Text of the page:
A beautiful disappointment.
The Order: 1886, dare I say, might be the prettiest game on PlayStation 4 so far. The game is gorgeously crafted like a movie, and the voice acting is superb too. However, that’s about the only good thing about the game. The game is haunted by its lack of interactions, poor gameplay mechanisms and unengaged plot, that this might be one of the most highly anticipated, but disappointing game of the year (already).
The game takes place in the year of 1886, at an alternate version of London. The Order is a secret organization first created by King Arthur and his Knights of Round Table, and their goal is to protect people from half-breeds, half animal half man monsters. The group is in a losing battle, until they discovered Blackwater, a mystical liquid that extends their lifespan and gives them healing abilities. AKA the Holy Grail. The alternate London also has advanced technologies such as Zeppelins, wireless communications, and futuristic weapons.
However, despite The Order is a group that mainly fights off the monsters, the game hardly features any monster fight at all. I pick up this game hoping to be some sort of super natural hunters in the year 1886, but I end up facing off humans in gunfights there’re way too long. The game is almost like a discount BioShock, but without all the awesome weapon and abilities to play with. The thing is, this game does have some cool weapon here and there, but none of them are very useful, and you don’t even get to use them long term either. The game makes it impossible to hold onto those cool weapons, and the two weaponry system is really not working out here. It makes getting those weapons none rewarding, and quite frankly, there isn’t really any need to for those weapons to finish the game either.
The shoot-and-cover system can get real tired real easy. Like I said before, the game is billed as a monster fighting game, but the actual game is nowhere close to it, and it’s almost a fraud the game led us to believe so. The generic human enemies hardly stand out at all, and I’m just systematically fighting waves and waves of enemies until my companions let me know it’s over.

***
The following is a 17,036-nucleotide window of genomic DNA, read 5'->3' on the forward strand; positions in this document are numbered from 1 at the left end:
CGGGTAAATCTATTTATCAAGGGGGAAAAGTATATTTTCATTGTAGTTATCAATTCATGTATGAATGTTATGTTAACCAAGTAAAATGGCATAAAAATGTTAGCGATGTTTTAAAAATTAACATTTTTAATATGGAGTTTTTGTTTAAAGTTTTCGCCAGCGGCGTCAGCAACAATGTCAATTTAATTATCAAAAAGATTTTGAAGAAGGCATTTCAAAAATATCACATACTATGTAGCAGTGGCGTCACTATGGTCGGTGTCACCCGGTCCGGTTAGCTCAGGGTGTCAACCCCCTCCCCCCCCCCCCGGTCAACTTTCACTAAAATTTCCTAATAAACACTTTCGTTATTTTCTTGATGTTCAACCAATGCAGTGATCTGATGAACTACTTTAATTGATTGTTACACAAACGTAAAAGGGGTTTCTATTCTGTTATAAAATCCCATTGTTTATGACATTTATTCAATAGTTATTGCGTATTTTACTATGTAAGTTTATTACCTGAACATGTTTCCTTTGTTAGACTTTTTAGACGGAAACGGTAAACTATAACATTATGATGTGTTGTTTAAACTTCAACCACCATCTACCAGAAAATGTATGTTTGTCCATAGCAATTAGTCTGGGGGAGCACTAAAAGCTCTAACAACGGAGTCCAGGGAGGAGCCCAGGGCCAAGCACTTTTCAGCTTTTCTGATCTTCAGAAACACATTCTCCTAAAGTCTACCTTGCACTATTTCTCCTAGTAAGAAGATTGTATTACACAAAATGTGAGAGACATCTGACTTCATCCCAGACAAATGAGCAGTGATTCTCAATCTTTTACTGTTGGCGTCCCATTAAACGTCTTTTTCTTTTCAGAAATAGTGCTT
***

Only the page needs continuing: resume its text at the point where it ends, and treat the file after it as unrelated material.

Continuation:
Playing The Order: 1886 is really like flipping the pages of a book, as there isn’t much you can do. The game creates a vivid and realistic surroundings for the players, but you can hardly interact to anything at all, and limited easter eggs to discover either. It’s a waste, as there’s no reason to explore the beautiful environment anymore. Also, the easter eggs hardly provide any more insights to the game’s lore either, and I don’t feel motivated enough to read, or listen to them at all. The worst part, the enemies don’t always come after you, and there’re times you thought the fight is over, only to find one hiding somewhere obscure and shoot you in the back.
However, The Order: 1886 does have one great positive value, and it’s the graphics and the cinematic experiences. I cannot stress enough how beautiful the game is, and the voice acting is really one of the best I’ve ever heard. The game offers to much of viewing experiences, but it appears developer Ready at Dawn forgot this is supposed to be a game, and it gives up too much on that department.
Other than the graphics, the best part of the game is the fights against the werewolves. The gameplay is pretty clever here, as they’re not as predictable as trading bullets with the human enemies. The hit-and-run technique requires here is the only time I feel real excitement in the game, and it’s really a shame werewolf fights are virtually not in the game at all.
The Order: 1886 is one of the most cinematic gorgeous game I’ve ever seen, but the actual gameplay is poor. The generic shoot-and-cover system is overdone, and the lack of interactions with the surroundings is a big disappointment. Overall, the game doesn’t have a lot to go on, and it’s quite a shame after all the hype and excitement.
Categories: Video Game Reviews